Dubai Plan 2021

Dubai Plan 2021

Dubai’s ambitious bid to become the world’s best city is encapsulated in Dubai Plan 2021, its strategy to create a fully diversified, smart economy

Already one of the most popular cities on the planet, Dubai is pursuing an ambitious strategy to establish itself as the world’s benchmark destination for business, commerce and leisure.

Dubai Plan 2021 is testament to the vision of HH Sheikh Mohammed bin Rashid Al Maktoum, Vice President and Prime Minister of the UAE and Ruler of Dubai, whose goal has been to establish Dubai as a global hub of industry, technology and innovation.

“The first objective for the Dubai Plan 2021 is achieving people’s happiness. We have full confidence in those responsible to fulfil this goal,” Sheikh Mohammed tweeted after the launch of the initiative.

“The future is full of opportunities, yet challenges exist too. But facing the future with positive energy will always ensure the best. We will thoroughly monitor the plan’s implementation and measure the workflow through a set of KPI’s along the six main pillars,” he added.

In preparing the Plan 2021’s strategic goals, Dubai authorities benchmarked Dubai against other global cities and researched theoretical models for the economy and society.

Ultimately, 660 key performance indicators were established across six distinct themes, each highlighting a group of strategic developmental goals for Dubai:

  1. A city of happy, creative and empowered people
  2. An inclusive and cohesive society
  3. The preferred place to live, work and visit
  4. A smart and sustainable city
  5. A pivotal hub in the global economy
  6. A pioneering and excellent government

Together, they form the city's vision for 2021. “We have set in place a comprehensive implementation framework that instils accountability and promotes transparency for those involved in and impacted by Dubai Plan 2021,” said HH Sheikh Hamdan bin Mohammed bin Rashid Al Maktoum, Dubai's Crown Prince and chairman of the city's Executive Council, in an interview with Oxford Business Group (OBG).

“The aim of these reports is not only to reinforce transparency, but also to engage the public on the future of their city and provide them with a platform to share their creative ideas and contributions.”

To date, Dubai has made considerable progress in reaching the goals set out in the plan. In 2016, the government appointed a new minister of state for tolerance, Sheikha Lubna Al Qasimi, who is also president of Zayed University. A reorganisation of various government departments was also initiated in a bid to drive intergovernmental cooperation and innovation.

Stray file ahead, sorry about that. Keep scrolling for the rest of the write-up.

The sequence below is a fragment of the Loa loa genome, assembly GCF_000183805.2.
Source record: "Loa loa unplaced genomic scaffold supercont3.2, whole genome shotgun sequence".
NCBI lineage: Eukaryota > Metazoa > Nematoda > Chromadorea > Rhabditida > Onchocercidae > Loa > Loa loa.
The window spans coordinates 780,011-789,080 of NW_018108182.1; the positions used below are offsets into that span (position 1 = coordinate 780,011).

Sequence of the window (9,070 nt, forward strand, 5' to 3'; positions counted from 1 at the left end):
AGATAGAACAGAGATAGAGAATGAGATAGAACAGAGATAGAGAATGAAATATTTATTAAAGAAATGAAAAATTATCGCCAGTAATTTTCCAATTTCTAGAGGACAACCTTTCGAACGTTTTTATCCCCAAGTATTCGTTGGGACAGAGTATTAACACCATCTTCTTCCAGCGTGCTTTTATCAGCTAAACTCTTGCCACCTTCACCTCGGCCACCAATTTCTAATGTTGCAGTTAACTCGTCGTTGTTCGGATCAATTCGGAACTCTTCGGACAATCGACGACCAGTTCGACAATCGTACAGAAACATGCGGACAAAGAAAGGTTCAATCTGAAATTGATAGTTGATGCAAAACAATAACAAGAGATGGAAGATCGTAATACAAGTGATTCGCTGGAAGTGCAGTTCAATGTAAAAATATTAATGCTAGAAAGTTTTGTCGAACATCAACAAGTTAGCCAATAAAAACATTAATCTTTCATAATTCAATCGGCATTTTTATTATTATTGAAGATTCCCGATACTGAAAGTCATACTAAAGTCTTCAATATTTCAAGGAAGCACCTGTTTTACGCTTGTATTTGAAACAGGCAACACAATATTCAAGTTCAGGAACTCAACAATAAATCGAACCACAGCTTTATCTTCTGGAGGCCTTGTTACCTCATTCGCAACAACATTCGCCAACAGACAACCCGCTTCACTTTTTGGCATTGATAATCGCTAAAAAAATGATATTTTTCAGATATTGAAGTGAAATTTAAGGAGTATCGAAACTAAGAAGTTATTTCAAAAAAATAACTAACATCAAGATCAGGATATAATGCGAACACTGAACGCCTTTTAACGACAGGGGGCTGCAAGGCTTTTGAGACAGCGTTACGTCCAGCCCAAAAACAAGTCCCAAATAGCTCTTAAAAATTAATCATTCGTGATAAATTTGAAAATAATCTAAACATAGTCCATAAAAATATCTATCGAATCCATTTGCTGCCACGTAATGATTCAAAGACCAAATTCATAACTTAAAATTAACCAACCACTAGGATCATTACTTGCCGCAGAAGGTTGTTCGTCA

The city’s authorities also launched a Happiness Meter, which allows residents and visitors to gauge the performance of government departments and private entities and provide real-time feedback via a mobile app. According to data from Smart Dubai, the emirate scored 90% for customer happiness levels during interactions with government and private sector entities in 2018.

The Dubai Smart City strategy was also implemented, with more than 100 initiatives launched covering innovations ranging from the development of Internet of Things (IoT) applications to smart transportation, as well as the introduction of city-wide services such as free high-speed internet access.

Expo 2020, which will be staged in Dubai next year, will provide authorities an opportunity to showcase the city’s progress towards its 2021 goals.

The event will also help Dubai consolidate its position as a global hub for investment, commerce and trade.

According to data published by Expo 2020 Dubai Bureau, the event will generate an additional $33.8 billion for the UAE economy from 2013-31 and create 905,200 full-time equivalent job-years from 2013-31. It will also boost UAE GDP by 1.5% over the course of the event itself, which runs from 20 October 2020 – 10 April 2021.

Expo 2020’s global profile has also helped attract significant new investment to key sectors of Dubai’s economy, according to government data.

A total of $3.1 billion has been invested in new restaurants and hotels, general construction has seen expenditure of $7.35 billion, while the city’s business services economy has been boosted to the tune of $18.76 billion. 

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